He asked Carl to join him on the stage and the intensity level broke the meter. The two of them traded solo after solo. They exchanged vocal duties each taking a verse or two in each song. They kept raising the bar and you could tell they were feeding off the energy of each other. At the end of the set, Carl said to Slim, "That was like old times, wasn't it Slim."

I stopped to talk with a few friends about the show before it was time to head further on up the road. For the third time this weekend I would say, "this may have been the best show that I've seen all year long."

Before leaving, I went outside to say good bye to Carl. As I was leaving, he walked up to Magic Slim and said, "Damn Slim! I haven't lumped that hard in years."

Slim responded, "I told you, man! It's all about the lumps."

Tuesday, December 6, 2005

Carl Weathersby @ The Boom Boom Room

Carl Weathersby

Saturday night, I took my lovely wife to the Boom Boom Room to see Carl Weathersby. The ad for the Boom Boom Room in the Guardian had him incorrectly billed as Albert King's guitarist from 1979 - 1982 and as the pianist in Willie Dixon's Big Three Trio in the 40's and 50's.

Outside the Boom Boom Room, I ran into Pork Pie Phillips. He and the Bay Area Blues Society rode picked up Carl from the airport. We talked outside for quite a while. When we walked into the Boom Boom Room, Carl saw us and immediately said, "Hey Joe, how come you never told me you play harmonica?" I asked him, "I don't. Who's telling you those stories?" He responded, "I rode over with some of your buddies." Liz had a good laugh at my expense, she said that I had a deer in the headlights look on my face.

For this show, Carl was being backed by the Bay Area Blues Society's Caravan of All Stars including: Ronnie Stewart (Guitar), Donnie Kountz (Drums), 'Funky' Rob Gordon (Keyboards) and Chuck Trujillo (Bass). Featured vocalists included: Wylie Trass and Pork Pie Phillips.

The Caravan of All Stars opened up the show with a couple of really cool R&B numbers featuring the voice of Wylie Trass. In the middle of the song, Carl walked on stage to play along with the band. Wylie Trass cut out after getting the dance floor filled to capacity. For the remainder of the set, it was pretty much all Carl Weathersby. He started off with a couple of up tempo numbers to keep the audience moving. He walked off the stage and took an extended solo walking the audience, playing the guitar behind his head, playing with his teeth never missing a note.

He slowed it way down playing a very wicked version of the Albert King classic, Sun Gone Down. During the course of this particular tune, he continually brought the volume down until he was playing acoustically. The room was silent, except for his guitar playing. You could hear a pin drop. It was very impressive. Other than Albert himself, Carl plays the most intense and true to form Albert King style guitar around.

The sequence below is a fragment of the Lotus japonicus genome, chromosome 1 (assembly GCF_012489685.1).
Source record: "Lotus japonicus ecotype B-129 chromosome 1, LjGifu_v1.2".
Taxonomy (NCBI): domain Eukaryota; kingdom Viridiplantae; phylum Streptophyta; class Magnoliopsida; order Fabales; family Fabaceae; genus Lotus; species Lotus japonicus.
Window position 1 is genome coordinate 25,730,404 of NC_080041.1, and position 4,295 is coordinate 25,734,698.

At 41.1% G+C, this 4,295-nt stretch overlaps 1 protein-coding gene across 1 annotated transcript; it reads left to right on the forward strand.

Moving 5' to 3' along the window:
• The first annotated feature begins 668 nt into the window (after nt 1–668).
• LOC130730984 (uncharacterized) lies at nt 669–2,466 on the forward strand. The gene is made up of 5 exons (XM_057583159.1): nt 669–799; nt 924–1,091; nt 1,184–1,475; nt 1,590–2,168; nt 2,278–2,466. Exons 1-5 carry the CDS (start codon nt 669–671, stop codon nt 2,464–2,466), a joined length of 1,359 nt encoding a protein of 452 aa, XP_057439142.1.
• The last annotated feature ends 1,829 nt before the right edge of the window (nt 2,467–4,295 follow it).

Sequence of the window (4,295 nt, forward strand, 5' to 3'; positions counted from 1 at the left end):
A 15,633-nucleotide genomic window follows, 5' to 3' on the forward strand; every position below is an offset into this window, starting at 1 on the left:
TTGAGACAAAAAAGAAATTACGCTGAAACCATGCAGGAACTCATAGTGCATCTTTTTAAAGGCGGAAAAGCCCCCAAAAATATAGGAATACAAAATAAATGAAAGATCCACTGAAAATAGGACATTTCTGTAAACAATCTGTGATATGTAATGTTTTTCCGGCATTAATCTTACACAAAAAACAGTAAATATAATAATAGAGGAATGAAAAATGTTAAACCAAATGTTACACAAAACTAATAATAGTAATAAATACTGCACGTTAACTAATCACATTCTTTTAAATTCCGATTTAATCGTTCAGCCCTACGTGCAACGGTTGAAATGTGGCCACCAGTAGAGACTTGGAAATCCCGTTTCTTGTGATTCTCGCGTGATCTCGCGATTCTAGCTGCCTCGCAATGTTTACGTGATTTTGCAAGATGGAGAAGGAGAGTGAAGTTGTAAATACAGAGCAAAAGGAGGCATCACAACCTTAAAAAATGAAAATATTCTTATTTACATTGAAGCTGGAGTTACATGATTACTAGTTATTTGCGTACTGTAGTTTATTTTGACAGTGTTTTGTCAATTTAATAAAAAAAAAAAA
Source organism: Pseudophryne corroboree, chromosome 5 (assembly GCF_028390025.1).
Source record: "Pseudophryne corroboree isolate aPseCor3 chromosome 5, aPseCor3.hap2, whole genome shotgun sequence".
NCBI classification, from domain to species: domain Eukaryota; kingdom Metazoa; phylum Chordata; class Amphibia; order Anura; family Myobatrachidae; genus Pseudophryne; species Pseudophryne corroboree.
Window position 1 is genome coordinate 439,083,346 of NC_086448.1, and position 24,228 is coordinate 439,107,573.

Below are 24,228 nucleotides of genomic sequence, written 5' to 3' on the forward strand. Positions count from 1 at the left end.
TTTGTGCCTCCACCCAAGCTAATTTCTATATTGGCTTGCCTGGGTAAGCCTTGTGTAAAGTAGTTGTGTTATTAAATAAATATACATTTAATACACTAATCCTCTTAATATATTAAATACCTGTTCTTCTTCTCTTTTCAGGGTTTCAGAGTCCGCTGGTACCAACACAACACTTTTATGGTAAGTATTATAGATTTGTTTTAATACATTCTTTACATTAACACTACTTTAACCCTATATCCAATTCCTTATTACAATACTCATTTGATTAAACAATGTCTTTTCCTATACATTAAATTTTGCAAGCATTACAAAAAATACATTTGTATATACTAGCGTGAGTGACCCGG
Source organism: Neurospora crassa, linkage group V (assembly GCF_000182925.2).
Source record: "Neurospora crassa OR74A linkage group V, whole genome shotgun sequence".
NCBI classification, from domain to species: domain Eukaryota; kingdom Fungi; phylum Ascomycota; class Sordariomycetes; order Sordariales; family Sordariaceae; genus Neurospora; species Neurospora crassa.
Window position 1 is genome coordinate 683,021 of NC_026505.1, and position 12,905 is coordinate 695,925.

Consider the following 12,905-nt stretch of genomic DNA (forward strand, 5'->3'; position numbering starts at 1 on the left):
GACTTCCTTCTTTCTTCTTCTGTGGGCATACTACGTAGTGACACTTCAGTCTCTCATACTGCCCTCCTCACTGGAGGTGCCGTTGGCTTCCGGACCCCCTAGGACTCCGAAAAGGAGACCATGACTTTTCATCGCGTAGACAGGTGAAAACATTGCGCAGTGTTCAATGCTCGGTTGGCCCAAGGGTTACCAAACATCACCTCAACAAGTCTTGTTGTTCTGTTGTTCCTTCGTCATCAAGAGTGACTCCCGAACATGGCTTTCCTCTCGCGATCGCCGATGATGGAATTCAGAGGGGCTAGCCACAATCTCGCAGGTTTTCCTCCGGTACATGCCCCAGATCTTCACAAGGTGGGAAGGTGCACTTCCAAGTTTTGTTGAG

During the fourth of fifth song, the sound coming from his amplifier stopped. All of a sudden the smell of electrical smoke could be smelled throughout the club. He burned up the house Mesa/Boogie combo. They continued along with Carl diplaying his very deep and soulful vocal style. The club staff wheeled in a Fender Twin and they were back in business.

He learned a great deal from Albert King and his influence is very apparent in his playing style. With the Bay Area Blues Society backing him, they tore through song after song with an incredible amount of intensity that words can't describe. He also did a very nice tribute to Howlin' Wolf. He also tossed in a couple of Tyrone Davis tunes.

They played two incredibly long sets of nothing but incredibly deep blues. Those who stuck it out until closing time saw one of the most incredible shows that I've seen in a long ass time.

When we were leaving, for the second time this weekend I would say, "this may have been the best show that I've seen all year long."

Monday, December 5, 2005

Magic Slim @ Biscuit & Blues

Magic Slim

It has been a very long weekend for me. It was a tremendous amount of fun. I am sort of sad to say this, but in a way I am glad it's over. I am dead tired, but it was really worth it. I guess I don't bounce back as well as I did in my younger days.

Friday night, I headed up to San Francisco to Biscuits and Blues to see Magic Slim and the Teardrops. The first time that I saw Magic Slim was in 1983. I've seen him more times than I can remember or count. There is a very simple reason. He always has an excellent band and he always puts on a great show. Friday night's festivities were no exception.

I took BART into the city. After a ten minute walk and dismissing about a dozen bums looking for spare change, I arrived at the club shortly before the show started. I took a seat at the bar.